It’s my hypothesis that Continuous Delivery through its focus on the actual mechanics of the production of software provides us a step change in how we deliver value through software to the business. I also argue that the failure of what is perhaps the most popular Agile approach in use today, Scrum, to put this at the heart of the development effort has been a key contributor to the disappointing results of many agile transformation programs.
The leader on scrum.org on “What is Scrum?” says;
“Scrum is a management and control process that cuts through complexity to focus on building software that meets business needs. Management and teams are able to get their hands around the requirements and technologies, never let go, and deliver working software, incrementally and empirically.”
So guess how many times the Scrum Guide, also available from that site, mentions the words “Software” or “code”? Quite a lot you’d think yes? But no, the actual number of times is zero, not once, zip, zilch that’s right not one single mention of the very thing its supposedly focussed on building. In fact I’d argue that if you read this guide and did not already know that Scrum was about building software, there is no way you could ascertain that from the text.
Don’t get me wrong, there are many good things in Scrum, but it’s focus exclusively on the organisational patterns and processes is simply not enough, on its own, to ensure the delivery of working software that meets business needs. This much was recognised by Jeff Sutherland when he wrote about the very first Scrum project;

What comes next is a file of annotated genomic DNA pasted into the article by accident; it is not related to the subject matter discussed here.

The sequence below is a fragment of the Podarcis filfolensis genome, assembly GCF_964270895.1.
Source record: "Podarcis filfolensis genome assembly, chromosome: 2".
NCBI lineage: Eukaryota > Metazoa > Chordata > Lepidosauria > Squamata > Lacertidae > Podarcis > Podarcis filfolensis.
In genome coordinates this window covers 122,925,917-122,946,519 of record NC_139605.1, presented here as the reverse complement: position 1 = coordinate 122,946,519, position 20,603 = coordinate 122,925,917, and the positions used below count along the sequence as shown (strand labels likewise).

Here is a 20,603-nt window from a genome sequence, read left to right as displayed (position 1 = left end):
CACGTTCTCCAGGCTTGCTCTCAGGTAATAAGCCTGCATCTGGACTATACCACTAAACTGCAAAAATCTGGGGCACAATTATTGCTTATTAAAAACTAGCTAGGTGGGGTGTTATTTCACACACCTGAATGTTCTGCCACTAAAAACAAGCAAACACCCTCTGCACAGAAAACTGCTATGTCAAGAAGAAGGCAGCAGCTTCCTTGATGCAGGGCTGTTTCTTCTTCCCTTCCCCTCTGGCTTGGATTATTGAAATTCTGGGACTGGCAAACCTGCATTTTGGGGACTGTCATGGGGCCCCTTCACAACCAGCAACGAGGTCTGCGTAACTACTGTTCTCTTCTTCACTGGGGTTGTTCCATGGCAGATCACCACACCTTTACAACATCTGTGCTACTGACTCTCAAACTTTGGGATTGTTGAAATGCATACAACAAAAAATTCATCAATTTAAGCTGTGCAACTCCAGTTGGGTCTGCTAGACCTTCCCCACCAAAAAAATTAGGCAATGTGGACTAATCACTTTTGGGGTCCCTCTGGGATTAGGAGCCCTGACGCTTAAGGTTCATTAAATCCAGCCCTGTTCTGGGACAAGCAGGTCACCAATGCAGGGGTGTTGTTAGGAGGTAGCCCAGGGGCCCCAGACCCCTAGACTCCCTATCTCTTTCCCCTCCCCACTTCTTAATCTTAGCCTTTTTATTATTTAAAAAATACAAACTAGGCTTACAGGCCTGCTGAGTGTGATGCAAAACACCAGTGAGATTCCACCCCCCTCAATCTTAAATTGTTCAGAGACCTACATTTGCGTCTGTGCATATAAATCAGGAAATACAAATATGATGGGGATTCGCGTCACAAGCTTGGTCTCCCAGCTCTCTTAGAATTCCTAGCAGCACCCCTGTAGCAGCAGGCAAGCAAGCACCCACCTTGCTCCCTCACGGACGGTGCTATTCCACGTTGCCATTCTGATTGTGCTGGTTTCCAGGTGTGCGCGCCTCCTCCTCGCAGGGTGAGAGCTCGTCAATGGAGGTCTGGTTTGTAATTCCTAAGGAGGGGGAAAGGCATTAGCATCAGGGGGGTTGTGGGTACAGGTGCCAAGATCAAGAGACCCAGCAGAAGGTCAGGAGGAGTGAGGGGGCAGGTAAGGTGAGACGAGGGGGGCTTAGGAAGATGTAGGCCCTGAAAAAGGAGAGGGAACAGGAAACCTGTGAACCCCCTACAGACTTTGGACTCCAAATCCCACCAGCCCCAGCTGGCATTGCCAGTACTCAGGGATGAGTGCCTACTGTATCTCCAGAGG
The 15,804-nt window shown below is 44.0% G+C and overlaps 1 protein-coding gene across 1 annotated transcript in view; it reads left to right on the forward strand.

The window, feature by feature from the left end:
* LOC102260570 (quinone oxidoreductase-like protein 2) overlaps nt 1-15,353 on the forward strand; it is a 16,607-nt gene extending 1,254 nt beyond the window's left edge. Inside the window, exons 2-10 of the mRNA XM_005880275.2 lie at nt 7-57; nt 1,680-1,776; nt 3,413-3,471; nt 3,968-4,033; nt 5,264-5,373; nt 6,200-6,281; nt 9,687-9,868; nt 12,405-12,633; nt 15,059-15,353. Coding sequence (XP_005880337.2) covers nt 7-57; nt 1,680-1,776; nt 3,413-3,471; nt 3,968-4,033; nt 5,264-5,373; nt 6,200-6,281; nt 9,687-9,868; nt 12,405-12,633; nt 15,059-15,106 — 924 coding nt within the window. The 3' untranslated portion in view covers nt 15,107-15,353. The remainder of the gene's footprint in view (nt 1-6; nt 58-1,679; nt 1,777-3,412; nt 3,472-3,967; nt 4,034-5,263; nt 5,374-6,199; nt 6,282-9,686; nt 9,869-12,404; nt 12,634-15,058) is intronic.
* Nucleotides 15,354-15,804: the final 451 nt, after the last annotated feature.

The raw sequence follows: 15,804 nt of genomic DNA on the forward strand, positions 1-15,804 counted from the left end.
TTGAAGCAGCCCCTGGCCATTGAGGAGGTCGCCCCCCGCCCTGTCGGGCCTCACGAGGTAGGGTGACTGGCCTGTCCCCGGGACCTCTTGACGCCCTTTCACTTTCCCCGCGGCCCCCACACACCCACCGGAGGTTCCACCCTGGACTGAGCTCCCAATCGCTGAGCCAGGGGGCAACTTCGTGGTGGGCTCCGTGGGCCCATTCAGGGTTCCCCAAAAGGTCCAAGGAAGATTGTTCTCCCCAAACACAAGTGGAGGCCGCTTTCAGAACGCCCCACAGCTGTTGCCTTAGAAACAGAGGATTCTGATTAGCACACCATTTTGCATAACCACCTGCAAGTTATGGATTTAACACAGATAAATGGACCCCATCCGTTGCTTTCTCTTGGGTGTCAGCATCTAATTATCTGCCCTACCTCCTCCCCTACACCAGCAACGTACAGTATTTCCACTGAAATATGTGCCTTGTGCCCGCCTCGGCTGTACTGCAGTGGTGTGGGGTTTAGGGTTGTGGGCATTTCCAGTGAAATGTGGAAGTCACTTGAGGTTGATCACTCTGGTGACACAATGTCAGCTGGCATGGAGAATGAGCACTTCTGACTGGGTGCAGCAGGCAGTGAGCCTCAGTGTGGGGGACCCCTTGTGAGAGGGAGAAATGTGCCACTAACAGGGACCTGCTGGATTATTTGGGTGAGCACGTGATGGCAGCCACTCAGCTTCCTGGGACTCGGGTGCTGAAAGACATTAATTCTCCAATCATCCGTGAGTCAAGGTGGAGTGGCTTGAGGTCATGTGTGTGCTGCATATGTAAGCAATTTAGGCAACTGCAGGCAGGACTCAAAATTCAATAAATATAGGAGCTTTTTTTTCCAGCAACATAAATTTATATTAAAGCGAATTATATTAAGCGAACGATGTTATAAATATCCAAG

“…a key to entering a hyperproductive state was not just the Scrum
organizational pattern. We did constant component testing of topic areas, integration of packages, refactoring of selected parts of the system, and multiple builds per day.”
From AGILE DEVELOPMENT: LESSONS LEARNED FROM THE FIRST SCRUM By Dr. Jeff Sutherland October 2004
Actually talk of code is very much at the fore in this early six page document on Scrum; it mentions code 12 times and software 36 times. Somewhere along the line however it seems that Scrum has forgotten to emphasise this central element of a successful product, one that to my mind is far more fundamental than organisational patterns. Unfortunately I’d argue that it is these elements of eXtreme Programming that were much more crucial to the success of a software project than the organisational concerns that Scrum majors on.
Ironically this lack of talk about code, I think, is one of the reasons using Scrum as the route into agile has been a popular choice as the route in for non-technical management. It talks about things they understand and inputs they can influence without worrying them about the tricky technical stuff.